CALL FOR PAPERS — You could win up to $500!

Abstracts are requested for poster presentations. The poster session is concurrent with the afternoon happy hour and is fun opportunity to discuss your work. Posters will be judged and three poster prizes totaling $1,000 dollars will be awarded ($500, $300, and $200 for top three posters) plus free door prizes and student travel assistance is available.

To submit an abstract, please download the abstract template, email it to abstracts@rmcavs.org or by clicking on the submit abstracts button below, and register for free. Submit your abstract on or before the deadline of September 6, 2024. Maximum poster size is 48 inches wide by 36 inches tall. 

Free Registration

Symposium, Vendor Exhibit, and Poster Session are all free and include lunch. Free registration required.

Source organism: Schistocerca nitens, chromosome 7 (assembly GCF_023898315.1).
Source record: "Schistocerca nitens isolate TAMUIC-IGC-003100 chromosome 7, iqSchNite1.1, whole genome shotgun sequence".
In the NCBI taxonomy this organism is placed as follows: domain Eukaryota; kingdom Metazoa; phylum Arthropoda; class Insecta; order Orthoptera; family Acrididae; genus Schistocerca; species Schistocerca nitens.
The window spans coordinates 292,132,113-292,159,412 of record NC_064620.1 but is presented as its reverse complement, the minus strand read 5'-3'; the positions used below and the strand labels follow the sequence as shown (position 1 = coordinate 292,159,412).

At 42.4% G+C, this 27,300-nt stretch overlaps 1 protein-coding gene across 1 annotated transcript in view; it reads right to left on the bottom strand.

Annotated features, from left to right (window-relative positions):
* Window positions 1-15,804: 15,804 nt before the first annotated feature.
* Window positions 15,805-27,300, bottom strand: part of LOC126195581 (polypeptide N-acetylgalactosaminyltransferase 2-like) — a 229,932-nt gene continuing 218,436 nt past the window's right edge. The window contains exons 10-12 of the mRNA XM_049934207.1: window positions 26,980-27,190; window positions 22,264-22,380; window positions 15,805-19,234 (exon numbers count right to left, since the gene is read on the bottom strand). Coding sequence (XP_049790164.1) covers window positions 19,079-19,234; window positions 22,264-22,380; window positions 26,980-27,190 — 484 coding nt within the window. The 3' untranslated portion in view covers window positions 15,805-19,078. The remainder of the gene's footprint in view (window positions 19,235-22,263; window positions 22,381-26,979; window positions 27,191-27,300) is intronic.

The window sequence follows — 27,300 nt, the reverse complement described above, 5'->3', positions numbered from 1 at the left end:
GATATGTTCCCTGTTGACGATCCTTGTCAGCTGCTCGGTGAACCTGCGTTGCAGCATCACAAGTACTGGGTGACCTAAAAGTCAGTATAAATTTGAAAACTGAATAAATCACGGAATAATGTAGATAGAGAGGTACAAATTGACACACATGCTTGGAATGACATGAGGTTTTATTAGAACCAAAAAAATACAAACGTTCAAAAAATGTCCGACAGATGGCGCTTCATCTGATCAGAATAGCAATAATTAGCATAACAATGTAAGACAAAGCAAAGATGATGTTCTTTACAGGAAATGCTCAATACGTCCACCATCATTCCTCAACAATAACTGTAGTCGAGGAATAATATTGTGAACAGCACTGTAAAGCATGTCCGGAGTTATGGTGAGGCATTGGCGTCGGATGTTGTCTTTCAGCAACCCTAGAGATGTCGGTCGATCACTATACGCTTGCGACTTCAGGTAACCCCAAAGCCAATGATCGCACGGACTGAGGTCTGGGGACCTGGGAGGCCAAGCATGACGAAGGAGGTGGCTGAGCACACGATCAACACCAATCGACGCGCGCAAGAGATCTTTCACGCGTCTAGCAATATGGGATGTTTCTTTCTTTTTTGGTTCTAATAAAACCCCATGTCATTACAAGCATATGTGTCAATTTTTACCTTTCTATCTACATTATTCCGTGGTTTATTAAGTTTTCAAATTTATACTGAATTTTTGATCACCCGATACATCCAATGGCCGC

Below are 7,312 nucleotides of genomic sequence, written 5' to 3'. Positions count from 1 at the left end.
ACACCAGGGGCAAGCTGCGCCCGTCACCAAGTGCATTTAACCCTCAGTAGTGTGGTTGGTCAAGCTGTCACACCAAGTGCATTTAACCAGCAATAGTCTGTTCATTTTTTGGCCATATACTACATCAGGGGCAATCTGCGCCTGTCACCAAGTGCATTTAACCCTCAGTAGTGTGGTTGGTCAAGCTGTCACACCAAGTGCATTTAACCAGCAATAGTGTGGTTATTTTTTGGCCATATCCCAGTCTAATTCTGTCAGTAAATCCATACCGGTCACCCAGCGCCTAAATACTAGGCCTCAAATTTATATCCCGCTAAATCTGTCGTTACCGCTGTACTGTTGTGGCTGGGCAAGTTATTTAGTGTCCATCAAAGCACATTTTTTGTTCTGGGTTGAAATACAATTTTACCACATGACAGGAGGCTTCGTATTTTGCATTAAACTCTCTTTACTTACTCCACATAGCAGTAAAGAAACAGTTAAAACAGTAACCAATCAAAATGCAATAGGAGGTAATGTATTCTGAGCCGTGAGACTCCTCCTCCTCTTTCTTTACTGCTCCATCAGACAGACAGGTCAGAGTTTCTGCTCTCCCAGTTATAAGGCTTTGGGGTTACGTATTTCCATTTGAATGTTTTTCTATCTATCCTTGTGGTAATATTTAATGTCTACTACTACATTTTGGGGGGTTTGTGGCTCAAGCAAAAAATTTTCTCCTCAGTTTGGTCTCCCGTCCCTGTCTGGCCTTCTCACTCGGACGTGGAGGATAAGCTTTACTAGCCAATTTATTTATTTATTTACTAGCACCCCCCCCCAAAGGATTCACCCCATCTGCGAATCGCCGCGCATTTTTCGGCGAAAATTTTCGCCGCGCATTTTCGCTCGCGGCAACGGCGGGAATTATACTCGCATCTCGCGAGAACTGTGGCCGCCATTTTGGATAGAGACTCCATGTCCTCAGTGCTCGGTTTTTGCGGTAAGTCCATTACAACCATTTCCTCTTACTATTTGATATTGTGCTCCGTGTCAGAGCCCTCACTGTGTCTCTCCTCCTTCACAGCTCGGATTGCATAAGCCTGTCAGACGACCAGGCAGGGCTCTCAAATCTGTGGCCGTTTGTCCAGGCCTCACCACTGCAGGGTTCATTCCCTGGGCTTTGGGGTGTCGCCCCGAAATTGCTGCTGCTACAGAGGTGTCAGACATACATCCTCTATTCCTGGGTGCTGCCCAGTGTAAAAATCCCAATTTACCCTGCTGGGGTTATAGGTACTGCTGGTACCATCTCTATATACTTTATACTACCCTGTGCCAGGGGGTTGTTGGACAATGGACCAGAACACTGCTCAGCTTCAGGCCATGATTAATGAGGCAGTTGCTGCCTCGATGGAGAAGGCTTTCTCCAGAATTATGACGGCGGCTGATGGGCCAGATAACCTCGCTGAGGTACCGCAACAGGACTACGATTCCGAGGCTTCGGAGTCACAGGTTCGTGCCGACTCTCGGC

Students Awards

Students Awards will be presented for best posters.


The Rocky Mountain Chapter of AVS welcomes you to support our activities — check out the benefits of sponsorship!

DoubleTree Hotel Westminster CO


Please reserve your room using our group rate

Help the Rocky Mountain Chapter contain the costs of our Symposium by staying in rooms from our block at:

DoubleTree by Hilton Hotel – Westminster
8773 Yates Drive, Westminster, CO 80031-3680

The Rocky Mountain Chapter is required to pay to the DoubleTree hotel a penalty for non-used rooms in the RMAVS block. Failure to meet our requirements could noticeably increase the cost of putting on our event.

Group Rate $125 Available Tuesday Sept 17 – Friday Sept 20

Rooms from the room block are a good deal. The Rocky Mountain Chapter room rate is $127, much reduced over the comparable room/rate available from the hotel’s website of $147 (as of January 2023).


Thank you for supporting the Rocky Mountain Chapter by staying in rooms from our block.